Thursday, October 11, 2012

Shabbat Candles: Whys & How tos

Dear Tanta Golda,
My friend was given the honor of lighting the candles at Temple recently and we began to wonder about some of the customs about lighting the candles, like covering the eyes, the swooping motion with the hands. And, while we’re at it, why DO we cover the challah?
Sheepishly Ignorant About Shabbat

My darling Lamb, you ask wonderful questions!
I’d like to begin by differentiating between what we are required to do and what have become ‘traditions’. 

On Shabbat, one is commanded “to kindle the light of Shabbat”, and to “remember the Sabbath day and keep it holy” (sanctify it). That’s it. (Well, not counting the 39 labors prohibited on Shabbat.) Everything else we do is tradition - even if you don’t live in a village with a fiddler.

Let’s begin with the lighting of the candle(s), since this is how we bring in Shabbat. Did you notice above I quoted “ light of Shabbat”, as in a single lamp or candle? However, it is a widespread custom to light at least two since the the commandment to observe Shabbat comes up twice in the Torah. There is nothing that says one can’t light more than this, and some families have the tradition of lighting a candle for each woman in the family.

The blessing over the candles signals the beginning of Shabbat. Now my darling, all of Tanta Golda’s sources stipulate that we always recite blessings just before we do an act. However, the laws of Shabbat prohibit us from kindling fire on Shabbat, so how can one follow both? By being just a wee bit sneaky. One closes their eyes and or places their hands between their eyes and the candles to ‘hide’ the light until the blessing has been completed. Then, once the hands are removed  - viola! Shabbat has begun.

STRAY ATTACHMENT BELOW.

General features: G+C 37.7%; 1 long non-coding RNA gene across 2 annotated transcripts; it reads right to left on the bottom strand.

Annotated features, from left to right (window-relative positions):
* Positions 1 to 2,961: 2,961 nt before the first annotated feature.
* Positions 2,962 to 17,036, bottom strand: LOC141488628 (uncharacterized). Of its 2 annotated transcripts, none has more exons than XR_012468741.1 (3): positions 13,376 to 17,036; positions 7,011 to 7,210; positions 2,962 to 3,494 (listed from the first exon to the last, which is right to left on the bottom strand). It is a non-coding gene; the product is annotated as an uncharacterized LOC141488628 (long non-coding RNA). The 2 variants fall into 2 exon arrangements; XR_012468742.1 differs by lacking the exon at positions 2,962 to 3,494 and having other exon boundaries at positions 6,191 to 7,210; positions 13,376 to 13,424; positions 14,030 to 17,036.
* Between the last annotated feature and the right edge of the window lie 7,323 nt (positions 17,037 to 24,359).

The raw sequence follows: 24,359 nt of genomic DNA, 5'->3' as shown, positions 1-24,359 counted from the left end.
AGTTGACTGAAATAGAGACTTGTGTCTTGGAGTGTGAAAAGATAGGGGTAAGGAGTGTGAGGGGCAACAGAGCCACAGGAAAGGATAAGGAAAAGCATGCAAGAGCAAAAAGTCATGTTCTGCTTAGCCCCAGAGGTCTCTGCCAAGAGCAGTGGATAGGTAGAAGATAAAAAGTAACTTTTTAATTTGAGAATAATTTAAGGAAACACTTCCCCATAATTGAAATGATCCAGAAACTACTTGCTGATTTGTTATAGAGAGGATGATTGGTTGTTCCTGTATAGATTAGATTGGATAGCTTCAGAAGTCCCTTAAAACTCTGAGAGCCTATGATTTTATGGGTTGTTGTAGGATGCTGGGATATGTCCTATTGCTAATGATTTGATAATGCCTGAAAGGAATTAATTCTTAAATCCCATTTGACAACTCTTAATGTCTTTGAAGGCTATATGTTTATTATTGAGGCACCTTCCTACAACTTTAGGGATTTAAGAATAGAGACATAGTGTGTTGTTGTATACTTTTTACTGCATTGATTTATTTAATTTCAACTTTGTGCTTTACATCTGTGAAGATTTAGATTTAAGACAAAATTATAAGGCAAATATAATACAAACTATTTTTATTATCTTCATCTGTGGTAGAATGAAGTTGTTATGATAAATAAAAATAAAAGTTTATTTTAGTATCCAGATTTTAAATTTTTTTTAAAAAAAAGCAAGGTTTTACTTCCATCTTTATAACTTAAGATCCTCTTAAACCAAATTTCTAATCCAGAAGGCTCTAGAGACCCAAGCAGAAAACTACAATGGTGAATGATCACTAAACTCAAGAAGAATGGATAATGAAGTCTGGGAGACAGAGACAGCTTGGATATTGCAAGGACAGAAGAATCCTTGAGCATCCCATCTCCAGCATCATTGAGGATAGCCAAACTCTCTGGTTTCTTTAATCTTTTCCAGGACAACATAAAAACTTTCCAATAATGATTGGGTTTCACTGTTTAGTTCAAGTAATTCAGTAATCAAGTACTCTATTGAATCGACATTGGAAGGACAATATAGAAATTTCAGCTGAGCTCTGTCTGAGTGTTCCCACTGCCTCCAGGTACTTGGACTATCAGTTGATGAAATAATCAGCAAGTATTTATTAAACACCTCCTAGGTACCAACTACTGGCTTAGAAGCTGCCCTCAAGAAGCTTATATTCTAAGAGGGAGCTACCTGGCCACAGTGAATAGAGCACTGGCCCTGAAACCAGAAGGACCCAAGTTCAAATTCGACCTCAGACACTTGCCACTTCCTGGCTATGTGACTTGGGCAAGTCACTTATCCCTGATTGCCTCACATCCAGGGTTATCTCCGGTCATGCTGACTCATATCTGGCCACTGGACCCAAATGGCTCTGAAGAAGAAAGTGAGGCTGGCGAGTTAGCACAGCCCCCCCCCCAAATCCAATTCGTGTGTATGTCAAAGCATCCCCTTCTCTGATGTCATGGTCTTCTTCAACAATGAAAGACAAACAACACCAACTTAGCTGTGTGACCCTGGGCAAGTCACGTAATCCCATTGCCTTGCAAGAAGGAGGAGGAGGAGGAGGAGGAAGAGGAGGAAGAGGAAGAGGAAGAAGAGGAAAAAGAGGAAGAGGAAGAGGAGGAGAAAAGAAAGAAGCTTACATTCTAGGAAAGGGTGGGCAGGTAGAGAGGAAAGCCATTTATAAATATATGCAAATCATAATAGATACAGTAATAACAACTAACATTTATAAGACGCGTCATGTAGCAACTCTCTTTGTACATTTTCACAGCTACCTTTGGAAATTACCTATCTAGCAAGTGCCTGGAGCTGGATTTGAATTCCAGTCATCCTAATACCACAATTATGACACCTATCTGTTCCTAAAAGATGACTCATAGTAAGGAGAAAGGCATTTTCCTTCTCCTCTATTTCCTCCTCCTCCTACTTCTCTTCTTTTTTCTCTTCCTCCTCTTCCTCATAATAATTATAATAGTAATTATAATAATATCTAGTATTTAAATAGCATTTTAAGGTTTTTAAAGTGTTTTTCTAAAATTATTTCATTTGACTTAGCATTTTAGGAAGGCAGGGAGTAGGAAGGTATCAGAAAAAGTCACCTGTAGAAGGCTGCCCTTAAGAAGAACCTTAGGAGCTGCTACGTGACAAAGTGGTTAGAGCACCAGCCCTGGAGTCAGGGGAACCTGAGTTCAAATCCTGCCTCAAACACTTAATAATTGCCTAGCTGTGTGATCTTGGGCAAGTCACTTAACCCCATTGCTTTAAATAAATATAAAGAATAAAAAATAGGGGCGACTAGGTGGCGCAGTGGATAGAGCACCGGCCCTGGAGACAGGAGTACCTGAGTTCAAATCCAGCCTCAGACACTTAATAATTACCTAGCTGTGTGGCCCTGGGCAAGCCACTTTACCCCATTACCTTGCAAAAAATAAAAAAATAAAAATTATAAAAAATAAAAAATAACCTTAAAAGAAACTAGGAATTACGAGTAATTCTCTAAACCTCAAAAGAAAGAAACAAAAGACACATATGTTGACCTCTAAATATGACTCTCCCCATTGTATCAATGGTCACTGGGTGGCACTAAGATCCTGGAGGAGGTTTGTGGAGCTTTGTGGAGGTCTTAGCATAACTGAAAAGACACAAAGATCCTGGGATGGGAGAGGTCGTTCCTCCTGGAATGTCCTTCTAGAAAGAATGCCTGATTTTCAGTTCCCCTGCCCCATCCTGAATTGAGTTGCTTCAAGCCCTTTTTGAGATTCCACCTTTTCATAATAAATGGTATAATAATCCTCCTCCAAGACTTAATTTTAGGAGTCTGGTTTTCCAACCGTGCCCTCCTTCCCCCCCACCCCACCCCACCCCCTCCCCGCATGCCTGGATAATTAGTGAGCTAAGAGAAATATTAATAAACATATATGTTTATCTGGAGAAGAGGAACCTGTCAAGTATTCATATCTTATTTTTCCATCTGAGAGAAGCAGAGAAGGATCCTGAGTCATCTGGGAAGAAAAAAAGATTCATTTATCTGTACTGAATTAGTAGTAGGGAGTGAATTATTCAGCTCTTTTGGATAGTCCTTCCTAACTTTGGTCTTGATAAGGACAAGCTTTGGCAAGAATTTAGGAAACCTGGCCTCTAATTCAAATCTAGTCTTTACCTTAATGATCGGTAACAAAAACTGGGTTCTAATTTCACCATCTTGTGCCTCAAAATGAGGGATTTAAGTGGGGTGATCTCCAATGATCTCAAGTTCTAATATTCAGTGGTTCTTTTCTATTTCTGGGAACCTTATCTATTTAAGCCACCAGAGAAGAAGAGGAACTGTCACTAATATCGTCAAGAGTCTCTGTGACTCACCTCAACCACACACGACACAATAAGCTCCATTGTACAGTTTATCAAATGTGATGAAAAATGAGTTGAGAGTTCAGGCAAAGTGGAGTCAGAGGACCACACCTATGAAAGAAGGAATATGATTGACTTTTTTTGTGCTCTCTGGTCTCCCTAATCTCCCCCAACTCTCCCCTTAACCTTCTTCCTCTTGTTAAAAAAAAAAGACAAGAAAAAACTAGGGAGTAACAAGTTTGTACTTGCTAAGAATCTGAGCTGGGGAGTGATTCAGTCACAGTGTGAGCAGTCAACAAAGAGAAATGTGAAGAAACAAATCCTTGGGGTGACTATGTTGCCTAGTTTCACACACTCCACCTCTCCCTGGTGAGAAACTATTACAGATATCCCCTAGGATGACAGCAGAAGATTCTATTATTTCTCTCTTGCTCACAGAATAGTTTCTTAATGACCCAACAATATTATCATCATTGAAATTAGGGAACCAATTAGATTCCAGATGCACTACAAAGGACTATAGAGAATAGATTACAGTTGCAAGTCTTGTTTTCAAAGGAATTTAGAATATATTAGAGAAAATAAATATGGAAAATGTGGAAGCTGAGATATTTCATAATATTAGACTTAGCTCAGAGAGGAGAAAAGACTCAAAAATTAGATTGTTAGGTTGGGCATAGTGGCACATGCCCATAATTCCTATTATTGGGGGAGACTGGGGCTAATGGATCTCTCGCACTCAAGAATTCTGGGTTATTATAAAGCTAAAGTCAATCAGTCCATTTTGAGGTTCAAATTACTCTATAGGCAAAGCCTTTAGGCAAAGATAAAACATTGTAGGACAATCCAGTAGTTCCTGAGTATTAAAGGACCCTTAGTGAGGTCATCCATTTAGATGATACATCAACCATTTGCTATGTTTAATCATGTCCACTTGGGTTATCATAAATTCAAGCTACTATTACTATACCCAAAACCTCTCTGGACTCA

As you’ve noted, some women have the tradition of swooping their hands to their eyes three times before reciting the blessing. This is done to bring the light and holiness of Shabbat to you. This would seem contrary to the admonition of seeing the lights before the blessing is said, but even my Modern Orthodox friends at say it’s okay. Again, this is a custom, and not required if it makes you feel self-conscious. 

While we’re on the subject of covering things while performing Shabbat mitzvot, let’s discuss why we cover the challah. You might think it’s just to keep off the flies, or dust, but you’d be wrong (though, who wants to eat challah covered with fly-prints?) The actual reason has to do with protecting the dignity of the challah. Believe it or not, there is actually a hierarchy for eating foods. Bread, is highest on the list - the staff of life, so logically one should say the blessing over the bread first. Have you ever seen this? No, of course not! This is because we are commanded to sanctify Shabbat, and we do this by first saying the kiddush (which means ‘holy’ or ‘sanctification’) over the wine. We cover the challah so it won’t be shamed at playing second fiddle to the wine, a lesser food. The sages said that if we go to such lengths to pay respect to inanimate objects, we are lead to see the importance of showing respect living beings.

May this Shabbat, and all that follow be filled with holiness and joy - TG